India has unsophisticated investors. Iâ€™m talking about stock market investors of course following the stock market crash, with Mumbaiâ€™s key Sensex index plummeting 19% from an all time and over-priced high of above 21,000 on January 8 to under 17,000 by Tuesday. Such a remark, judging from past Riding the Elephant experience, will generate a furious tirade of comments, especially from readers based in the United States who are always anxious to protect Indiaâ€™s reputation.
But how else can you explain a market which swings from such extremes. Last week it mobilized bids totaling an astronomic $180 billion for the $2.9 billion initial public offering launched by Anil Ambaniâ€™s Reliance Power (which has yet to produce a revenue stream). On Monday and Tuesday, it crashed, seemingly ignoring the countryâ€™s strong economic fundamentals. As Palaniappan Chidambaram, Indiaâ€™s finance minister, pointed out when he tried to calm nerves during the slide, the fundamentals are strong. The economy, he pointed out, is growing at around 9%, and the prime ministerâ€™s economic advisory council is forecasting 8.5% for 2008-09.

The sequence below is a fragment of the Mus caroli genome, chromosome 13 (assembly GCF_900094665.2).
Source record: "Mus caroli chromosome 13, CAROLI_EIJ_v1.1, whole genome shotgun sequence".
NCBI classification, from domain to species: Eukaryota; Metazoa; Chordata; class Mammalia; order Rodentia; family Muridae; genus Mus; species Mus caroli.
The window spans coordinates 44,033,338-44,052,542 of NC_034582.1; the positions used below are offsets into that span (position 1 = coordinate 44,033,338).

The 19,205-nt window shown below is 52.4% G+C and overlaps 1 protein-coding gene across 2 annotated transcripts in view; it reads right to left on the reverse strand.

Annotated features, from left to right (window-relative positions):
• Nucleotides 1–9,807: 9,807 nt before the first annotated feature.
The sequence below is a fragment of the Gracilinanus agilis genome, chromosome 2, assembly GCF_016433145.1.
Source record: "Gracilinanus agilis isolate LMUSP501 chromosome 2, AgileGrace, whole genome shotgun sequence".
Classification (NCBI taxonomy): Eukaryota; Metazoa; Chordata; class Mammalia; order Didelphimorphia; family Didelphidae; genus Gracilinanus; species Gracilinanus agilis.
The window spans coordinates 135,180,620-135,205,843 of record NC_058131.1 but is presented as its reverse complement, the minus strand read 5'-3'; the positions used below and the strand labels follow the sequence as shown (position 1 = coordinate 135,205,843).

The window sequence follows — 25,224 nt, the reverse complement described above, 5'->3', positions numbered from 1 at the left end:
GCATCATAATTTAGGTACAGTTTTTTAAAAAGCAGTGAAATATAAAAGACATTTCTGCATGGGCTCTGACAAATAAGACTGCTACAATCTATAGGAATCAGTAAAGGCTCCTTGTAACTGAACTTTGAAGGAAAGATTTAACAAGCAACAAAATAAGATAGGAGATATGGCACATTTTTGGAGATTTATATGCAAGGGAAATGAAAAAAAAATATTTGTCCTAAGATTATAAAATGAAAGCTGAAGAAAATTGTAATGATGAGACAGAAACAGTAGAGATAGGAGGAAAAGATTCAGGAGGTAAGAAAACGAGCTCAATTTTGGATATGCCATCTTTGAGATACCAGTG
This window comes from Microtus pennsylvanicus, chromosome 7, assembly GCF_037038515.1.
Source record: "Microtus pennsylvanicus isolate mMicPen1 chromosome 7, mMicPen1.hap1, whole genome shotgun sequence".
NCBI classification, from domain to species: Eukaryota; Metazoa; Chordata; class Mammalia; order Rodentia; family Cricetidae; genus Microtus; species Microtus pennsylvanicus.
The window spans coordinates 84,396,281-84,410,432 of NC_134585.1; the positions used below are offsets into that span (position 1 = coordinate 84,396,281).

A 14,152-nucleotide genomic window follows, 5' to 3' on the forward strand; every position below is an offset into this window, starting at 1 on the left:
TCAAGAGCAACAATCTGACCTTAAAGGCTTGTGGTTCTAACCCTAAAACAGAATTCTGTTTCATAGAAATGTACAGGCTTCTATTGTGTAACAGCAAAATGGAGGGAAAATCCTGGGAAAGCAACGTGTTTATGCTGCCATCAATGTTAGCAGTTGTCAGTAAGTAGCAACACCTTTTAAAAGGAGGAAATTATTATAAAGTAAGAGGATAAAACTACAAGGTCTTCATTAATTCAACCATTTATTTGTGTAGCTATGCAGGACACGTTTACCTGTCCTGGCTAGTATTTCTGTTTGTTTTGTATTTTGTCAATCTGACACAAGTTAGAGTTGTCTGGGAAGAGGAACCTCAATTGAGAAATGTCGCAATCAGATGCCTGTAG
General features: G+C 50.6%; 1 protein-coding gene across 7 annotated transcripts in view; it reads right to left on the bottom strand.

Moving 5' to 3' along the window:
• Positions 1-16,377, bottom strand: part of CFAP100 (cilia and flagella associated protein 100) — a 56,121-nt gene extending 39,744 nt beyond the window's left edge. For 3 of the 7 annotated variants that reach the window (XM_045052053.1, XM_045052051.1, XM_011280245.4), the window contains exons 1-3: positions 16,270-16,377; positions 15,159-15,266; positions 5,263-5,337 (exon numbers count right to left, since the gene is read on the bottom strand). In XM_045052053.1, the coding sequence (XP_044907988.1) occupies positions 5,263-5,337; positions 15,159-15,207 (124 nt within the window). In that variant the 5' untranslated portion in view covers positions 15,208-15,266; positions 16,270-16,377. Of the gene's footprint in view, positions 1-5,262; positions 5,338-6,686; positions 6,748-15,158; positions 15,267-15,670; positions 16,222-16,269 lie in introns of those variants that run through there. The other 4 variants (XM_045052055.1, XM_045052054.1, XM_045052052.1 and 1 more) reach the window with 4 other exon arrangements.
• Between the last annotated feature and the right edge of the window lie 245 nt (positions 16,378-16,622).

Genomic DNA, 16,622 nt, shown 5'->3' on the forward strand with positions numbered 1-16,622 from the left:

Itâ€™s not just Indian retail investors, but foreign funds (many of them based in the United States) that have been rushing herd-like into Mumbai in recent months – and then rushed out on in the past days. This afternoon I spoke to a leading Mumbai banker who has close links with the United States. â€œIf anyone thought that having strong foreign institutional involvement in the Indian market would bring stability, it is clear that that assumption was misplaced,â€ he said (anonymously because of his links). He complained about a â€œlack of conviction and analysisâ€ by foreign funds which â€œon Tuesday told me they were â€˜getting the hell out of Indiaâ€™ and today are saying â€˜buy.â€™â€ (link)
Who is John Elliott referring to when he talks about “India’s Investors”? His title and first sentence suggest he means local Indian investors. But the main focus of his post, starting in the third paragraph, is actually on foreign investors, who have added to the instability of the Indian markets with panic selling. Read the rest of his post — who do you think he is really talking about?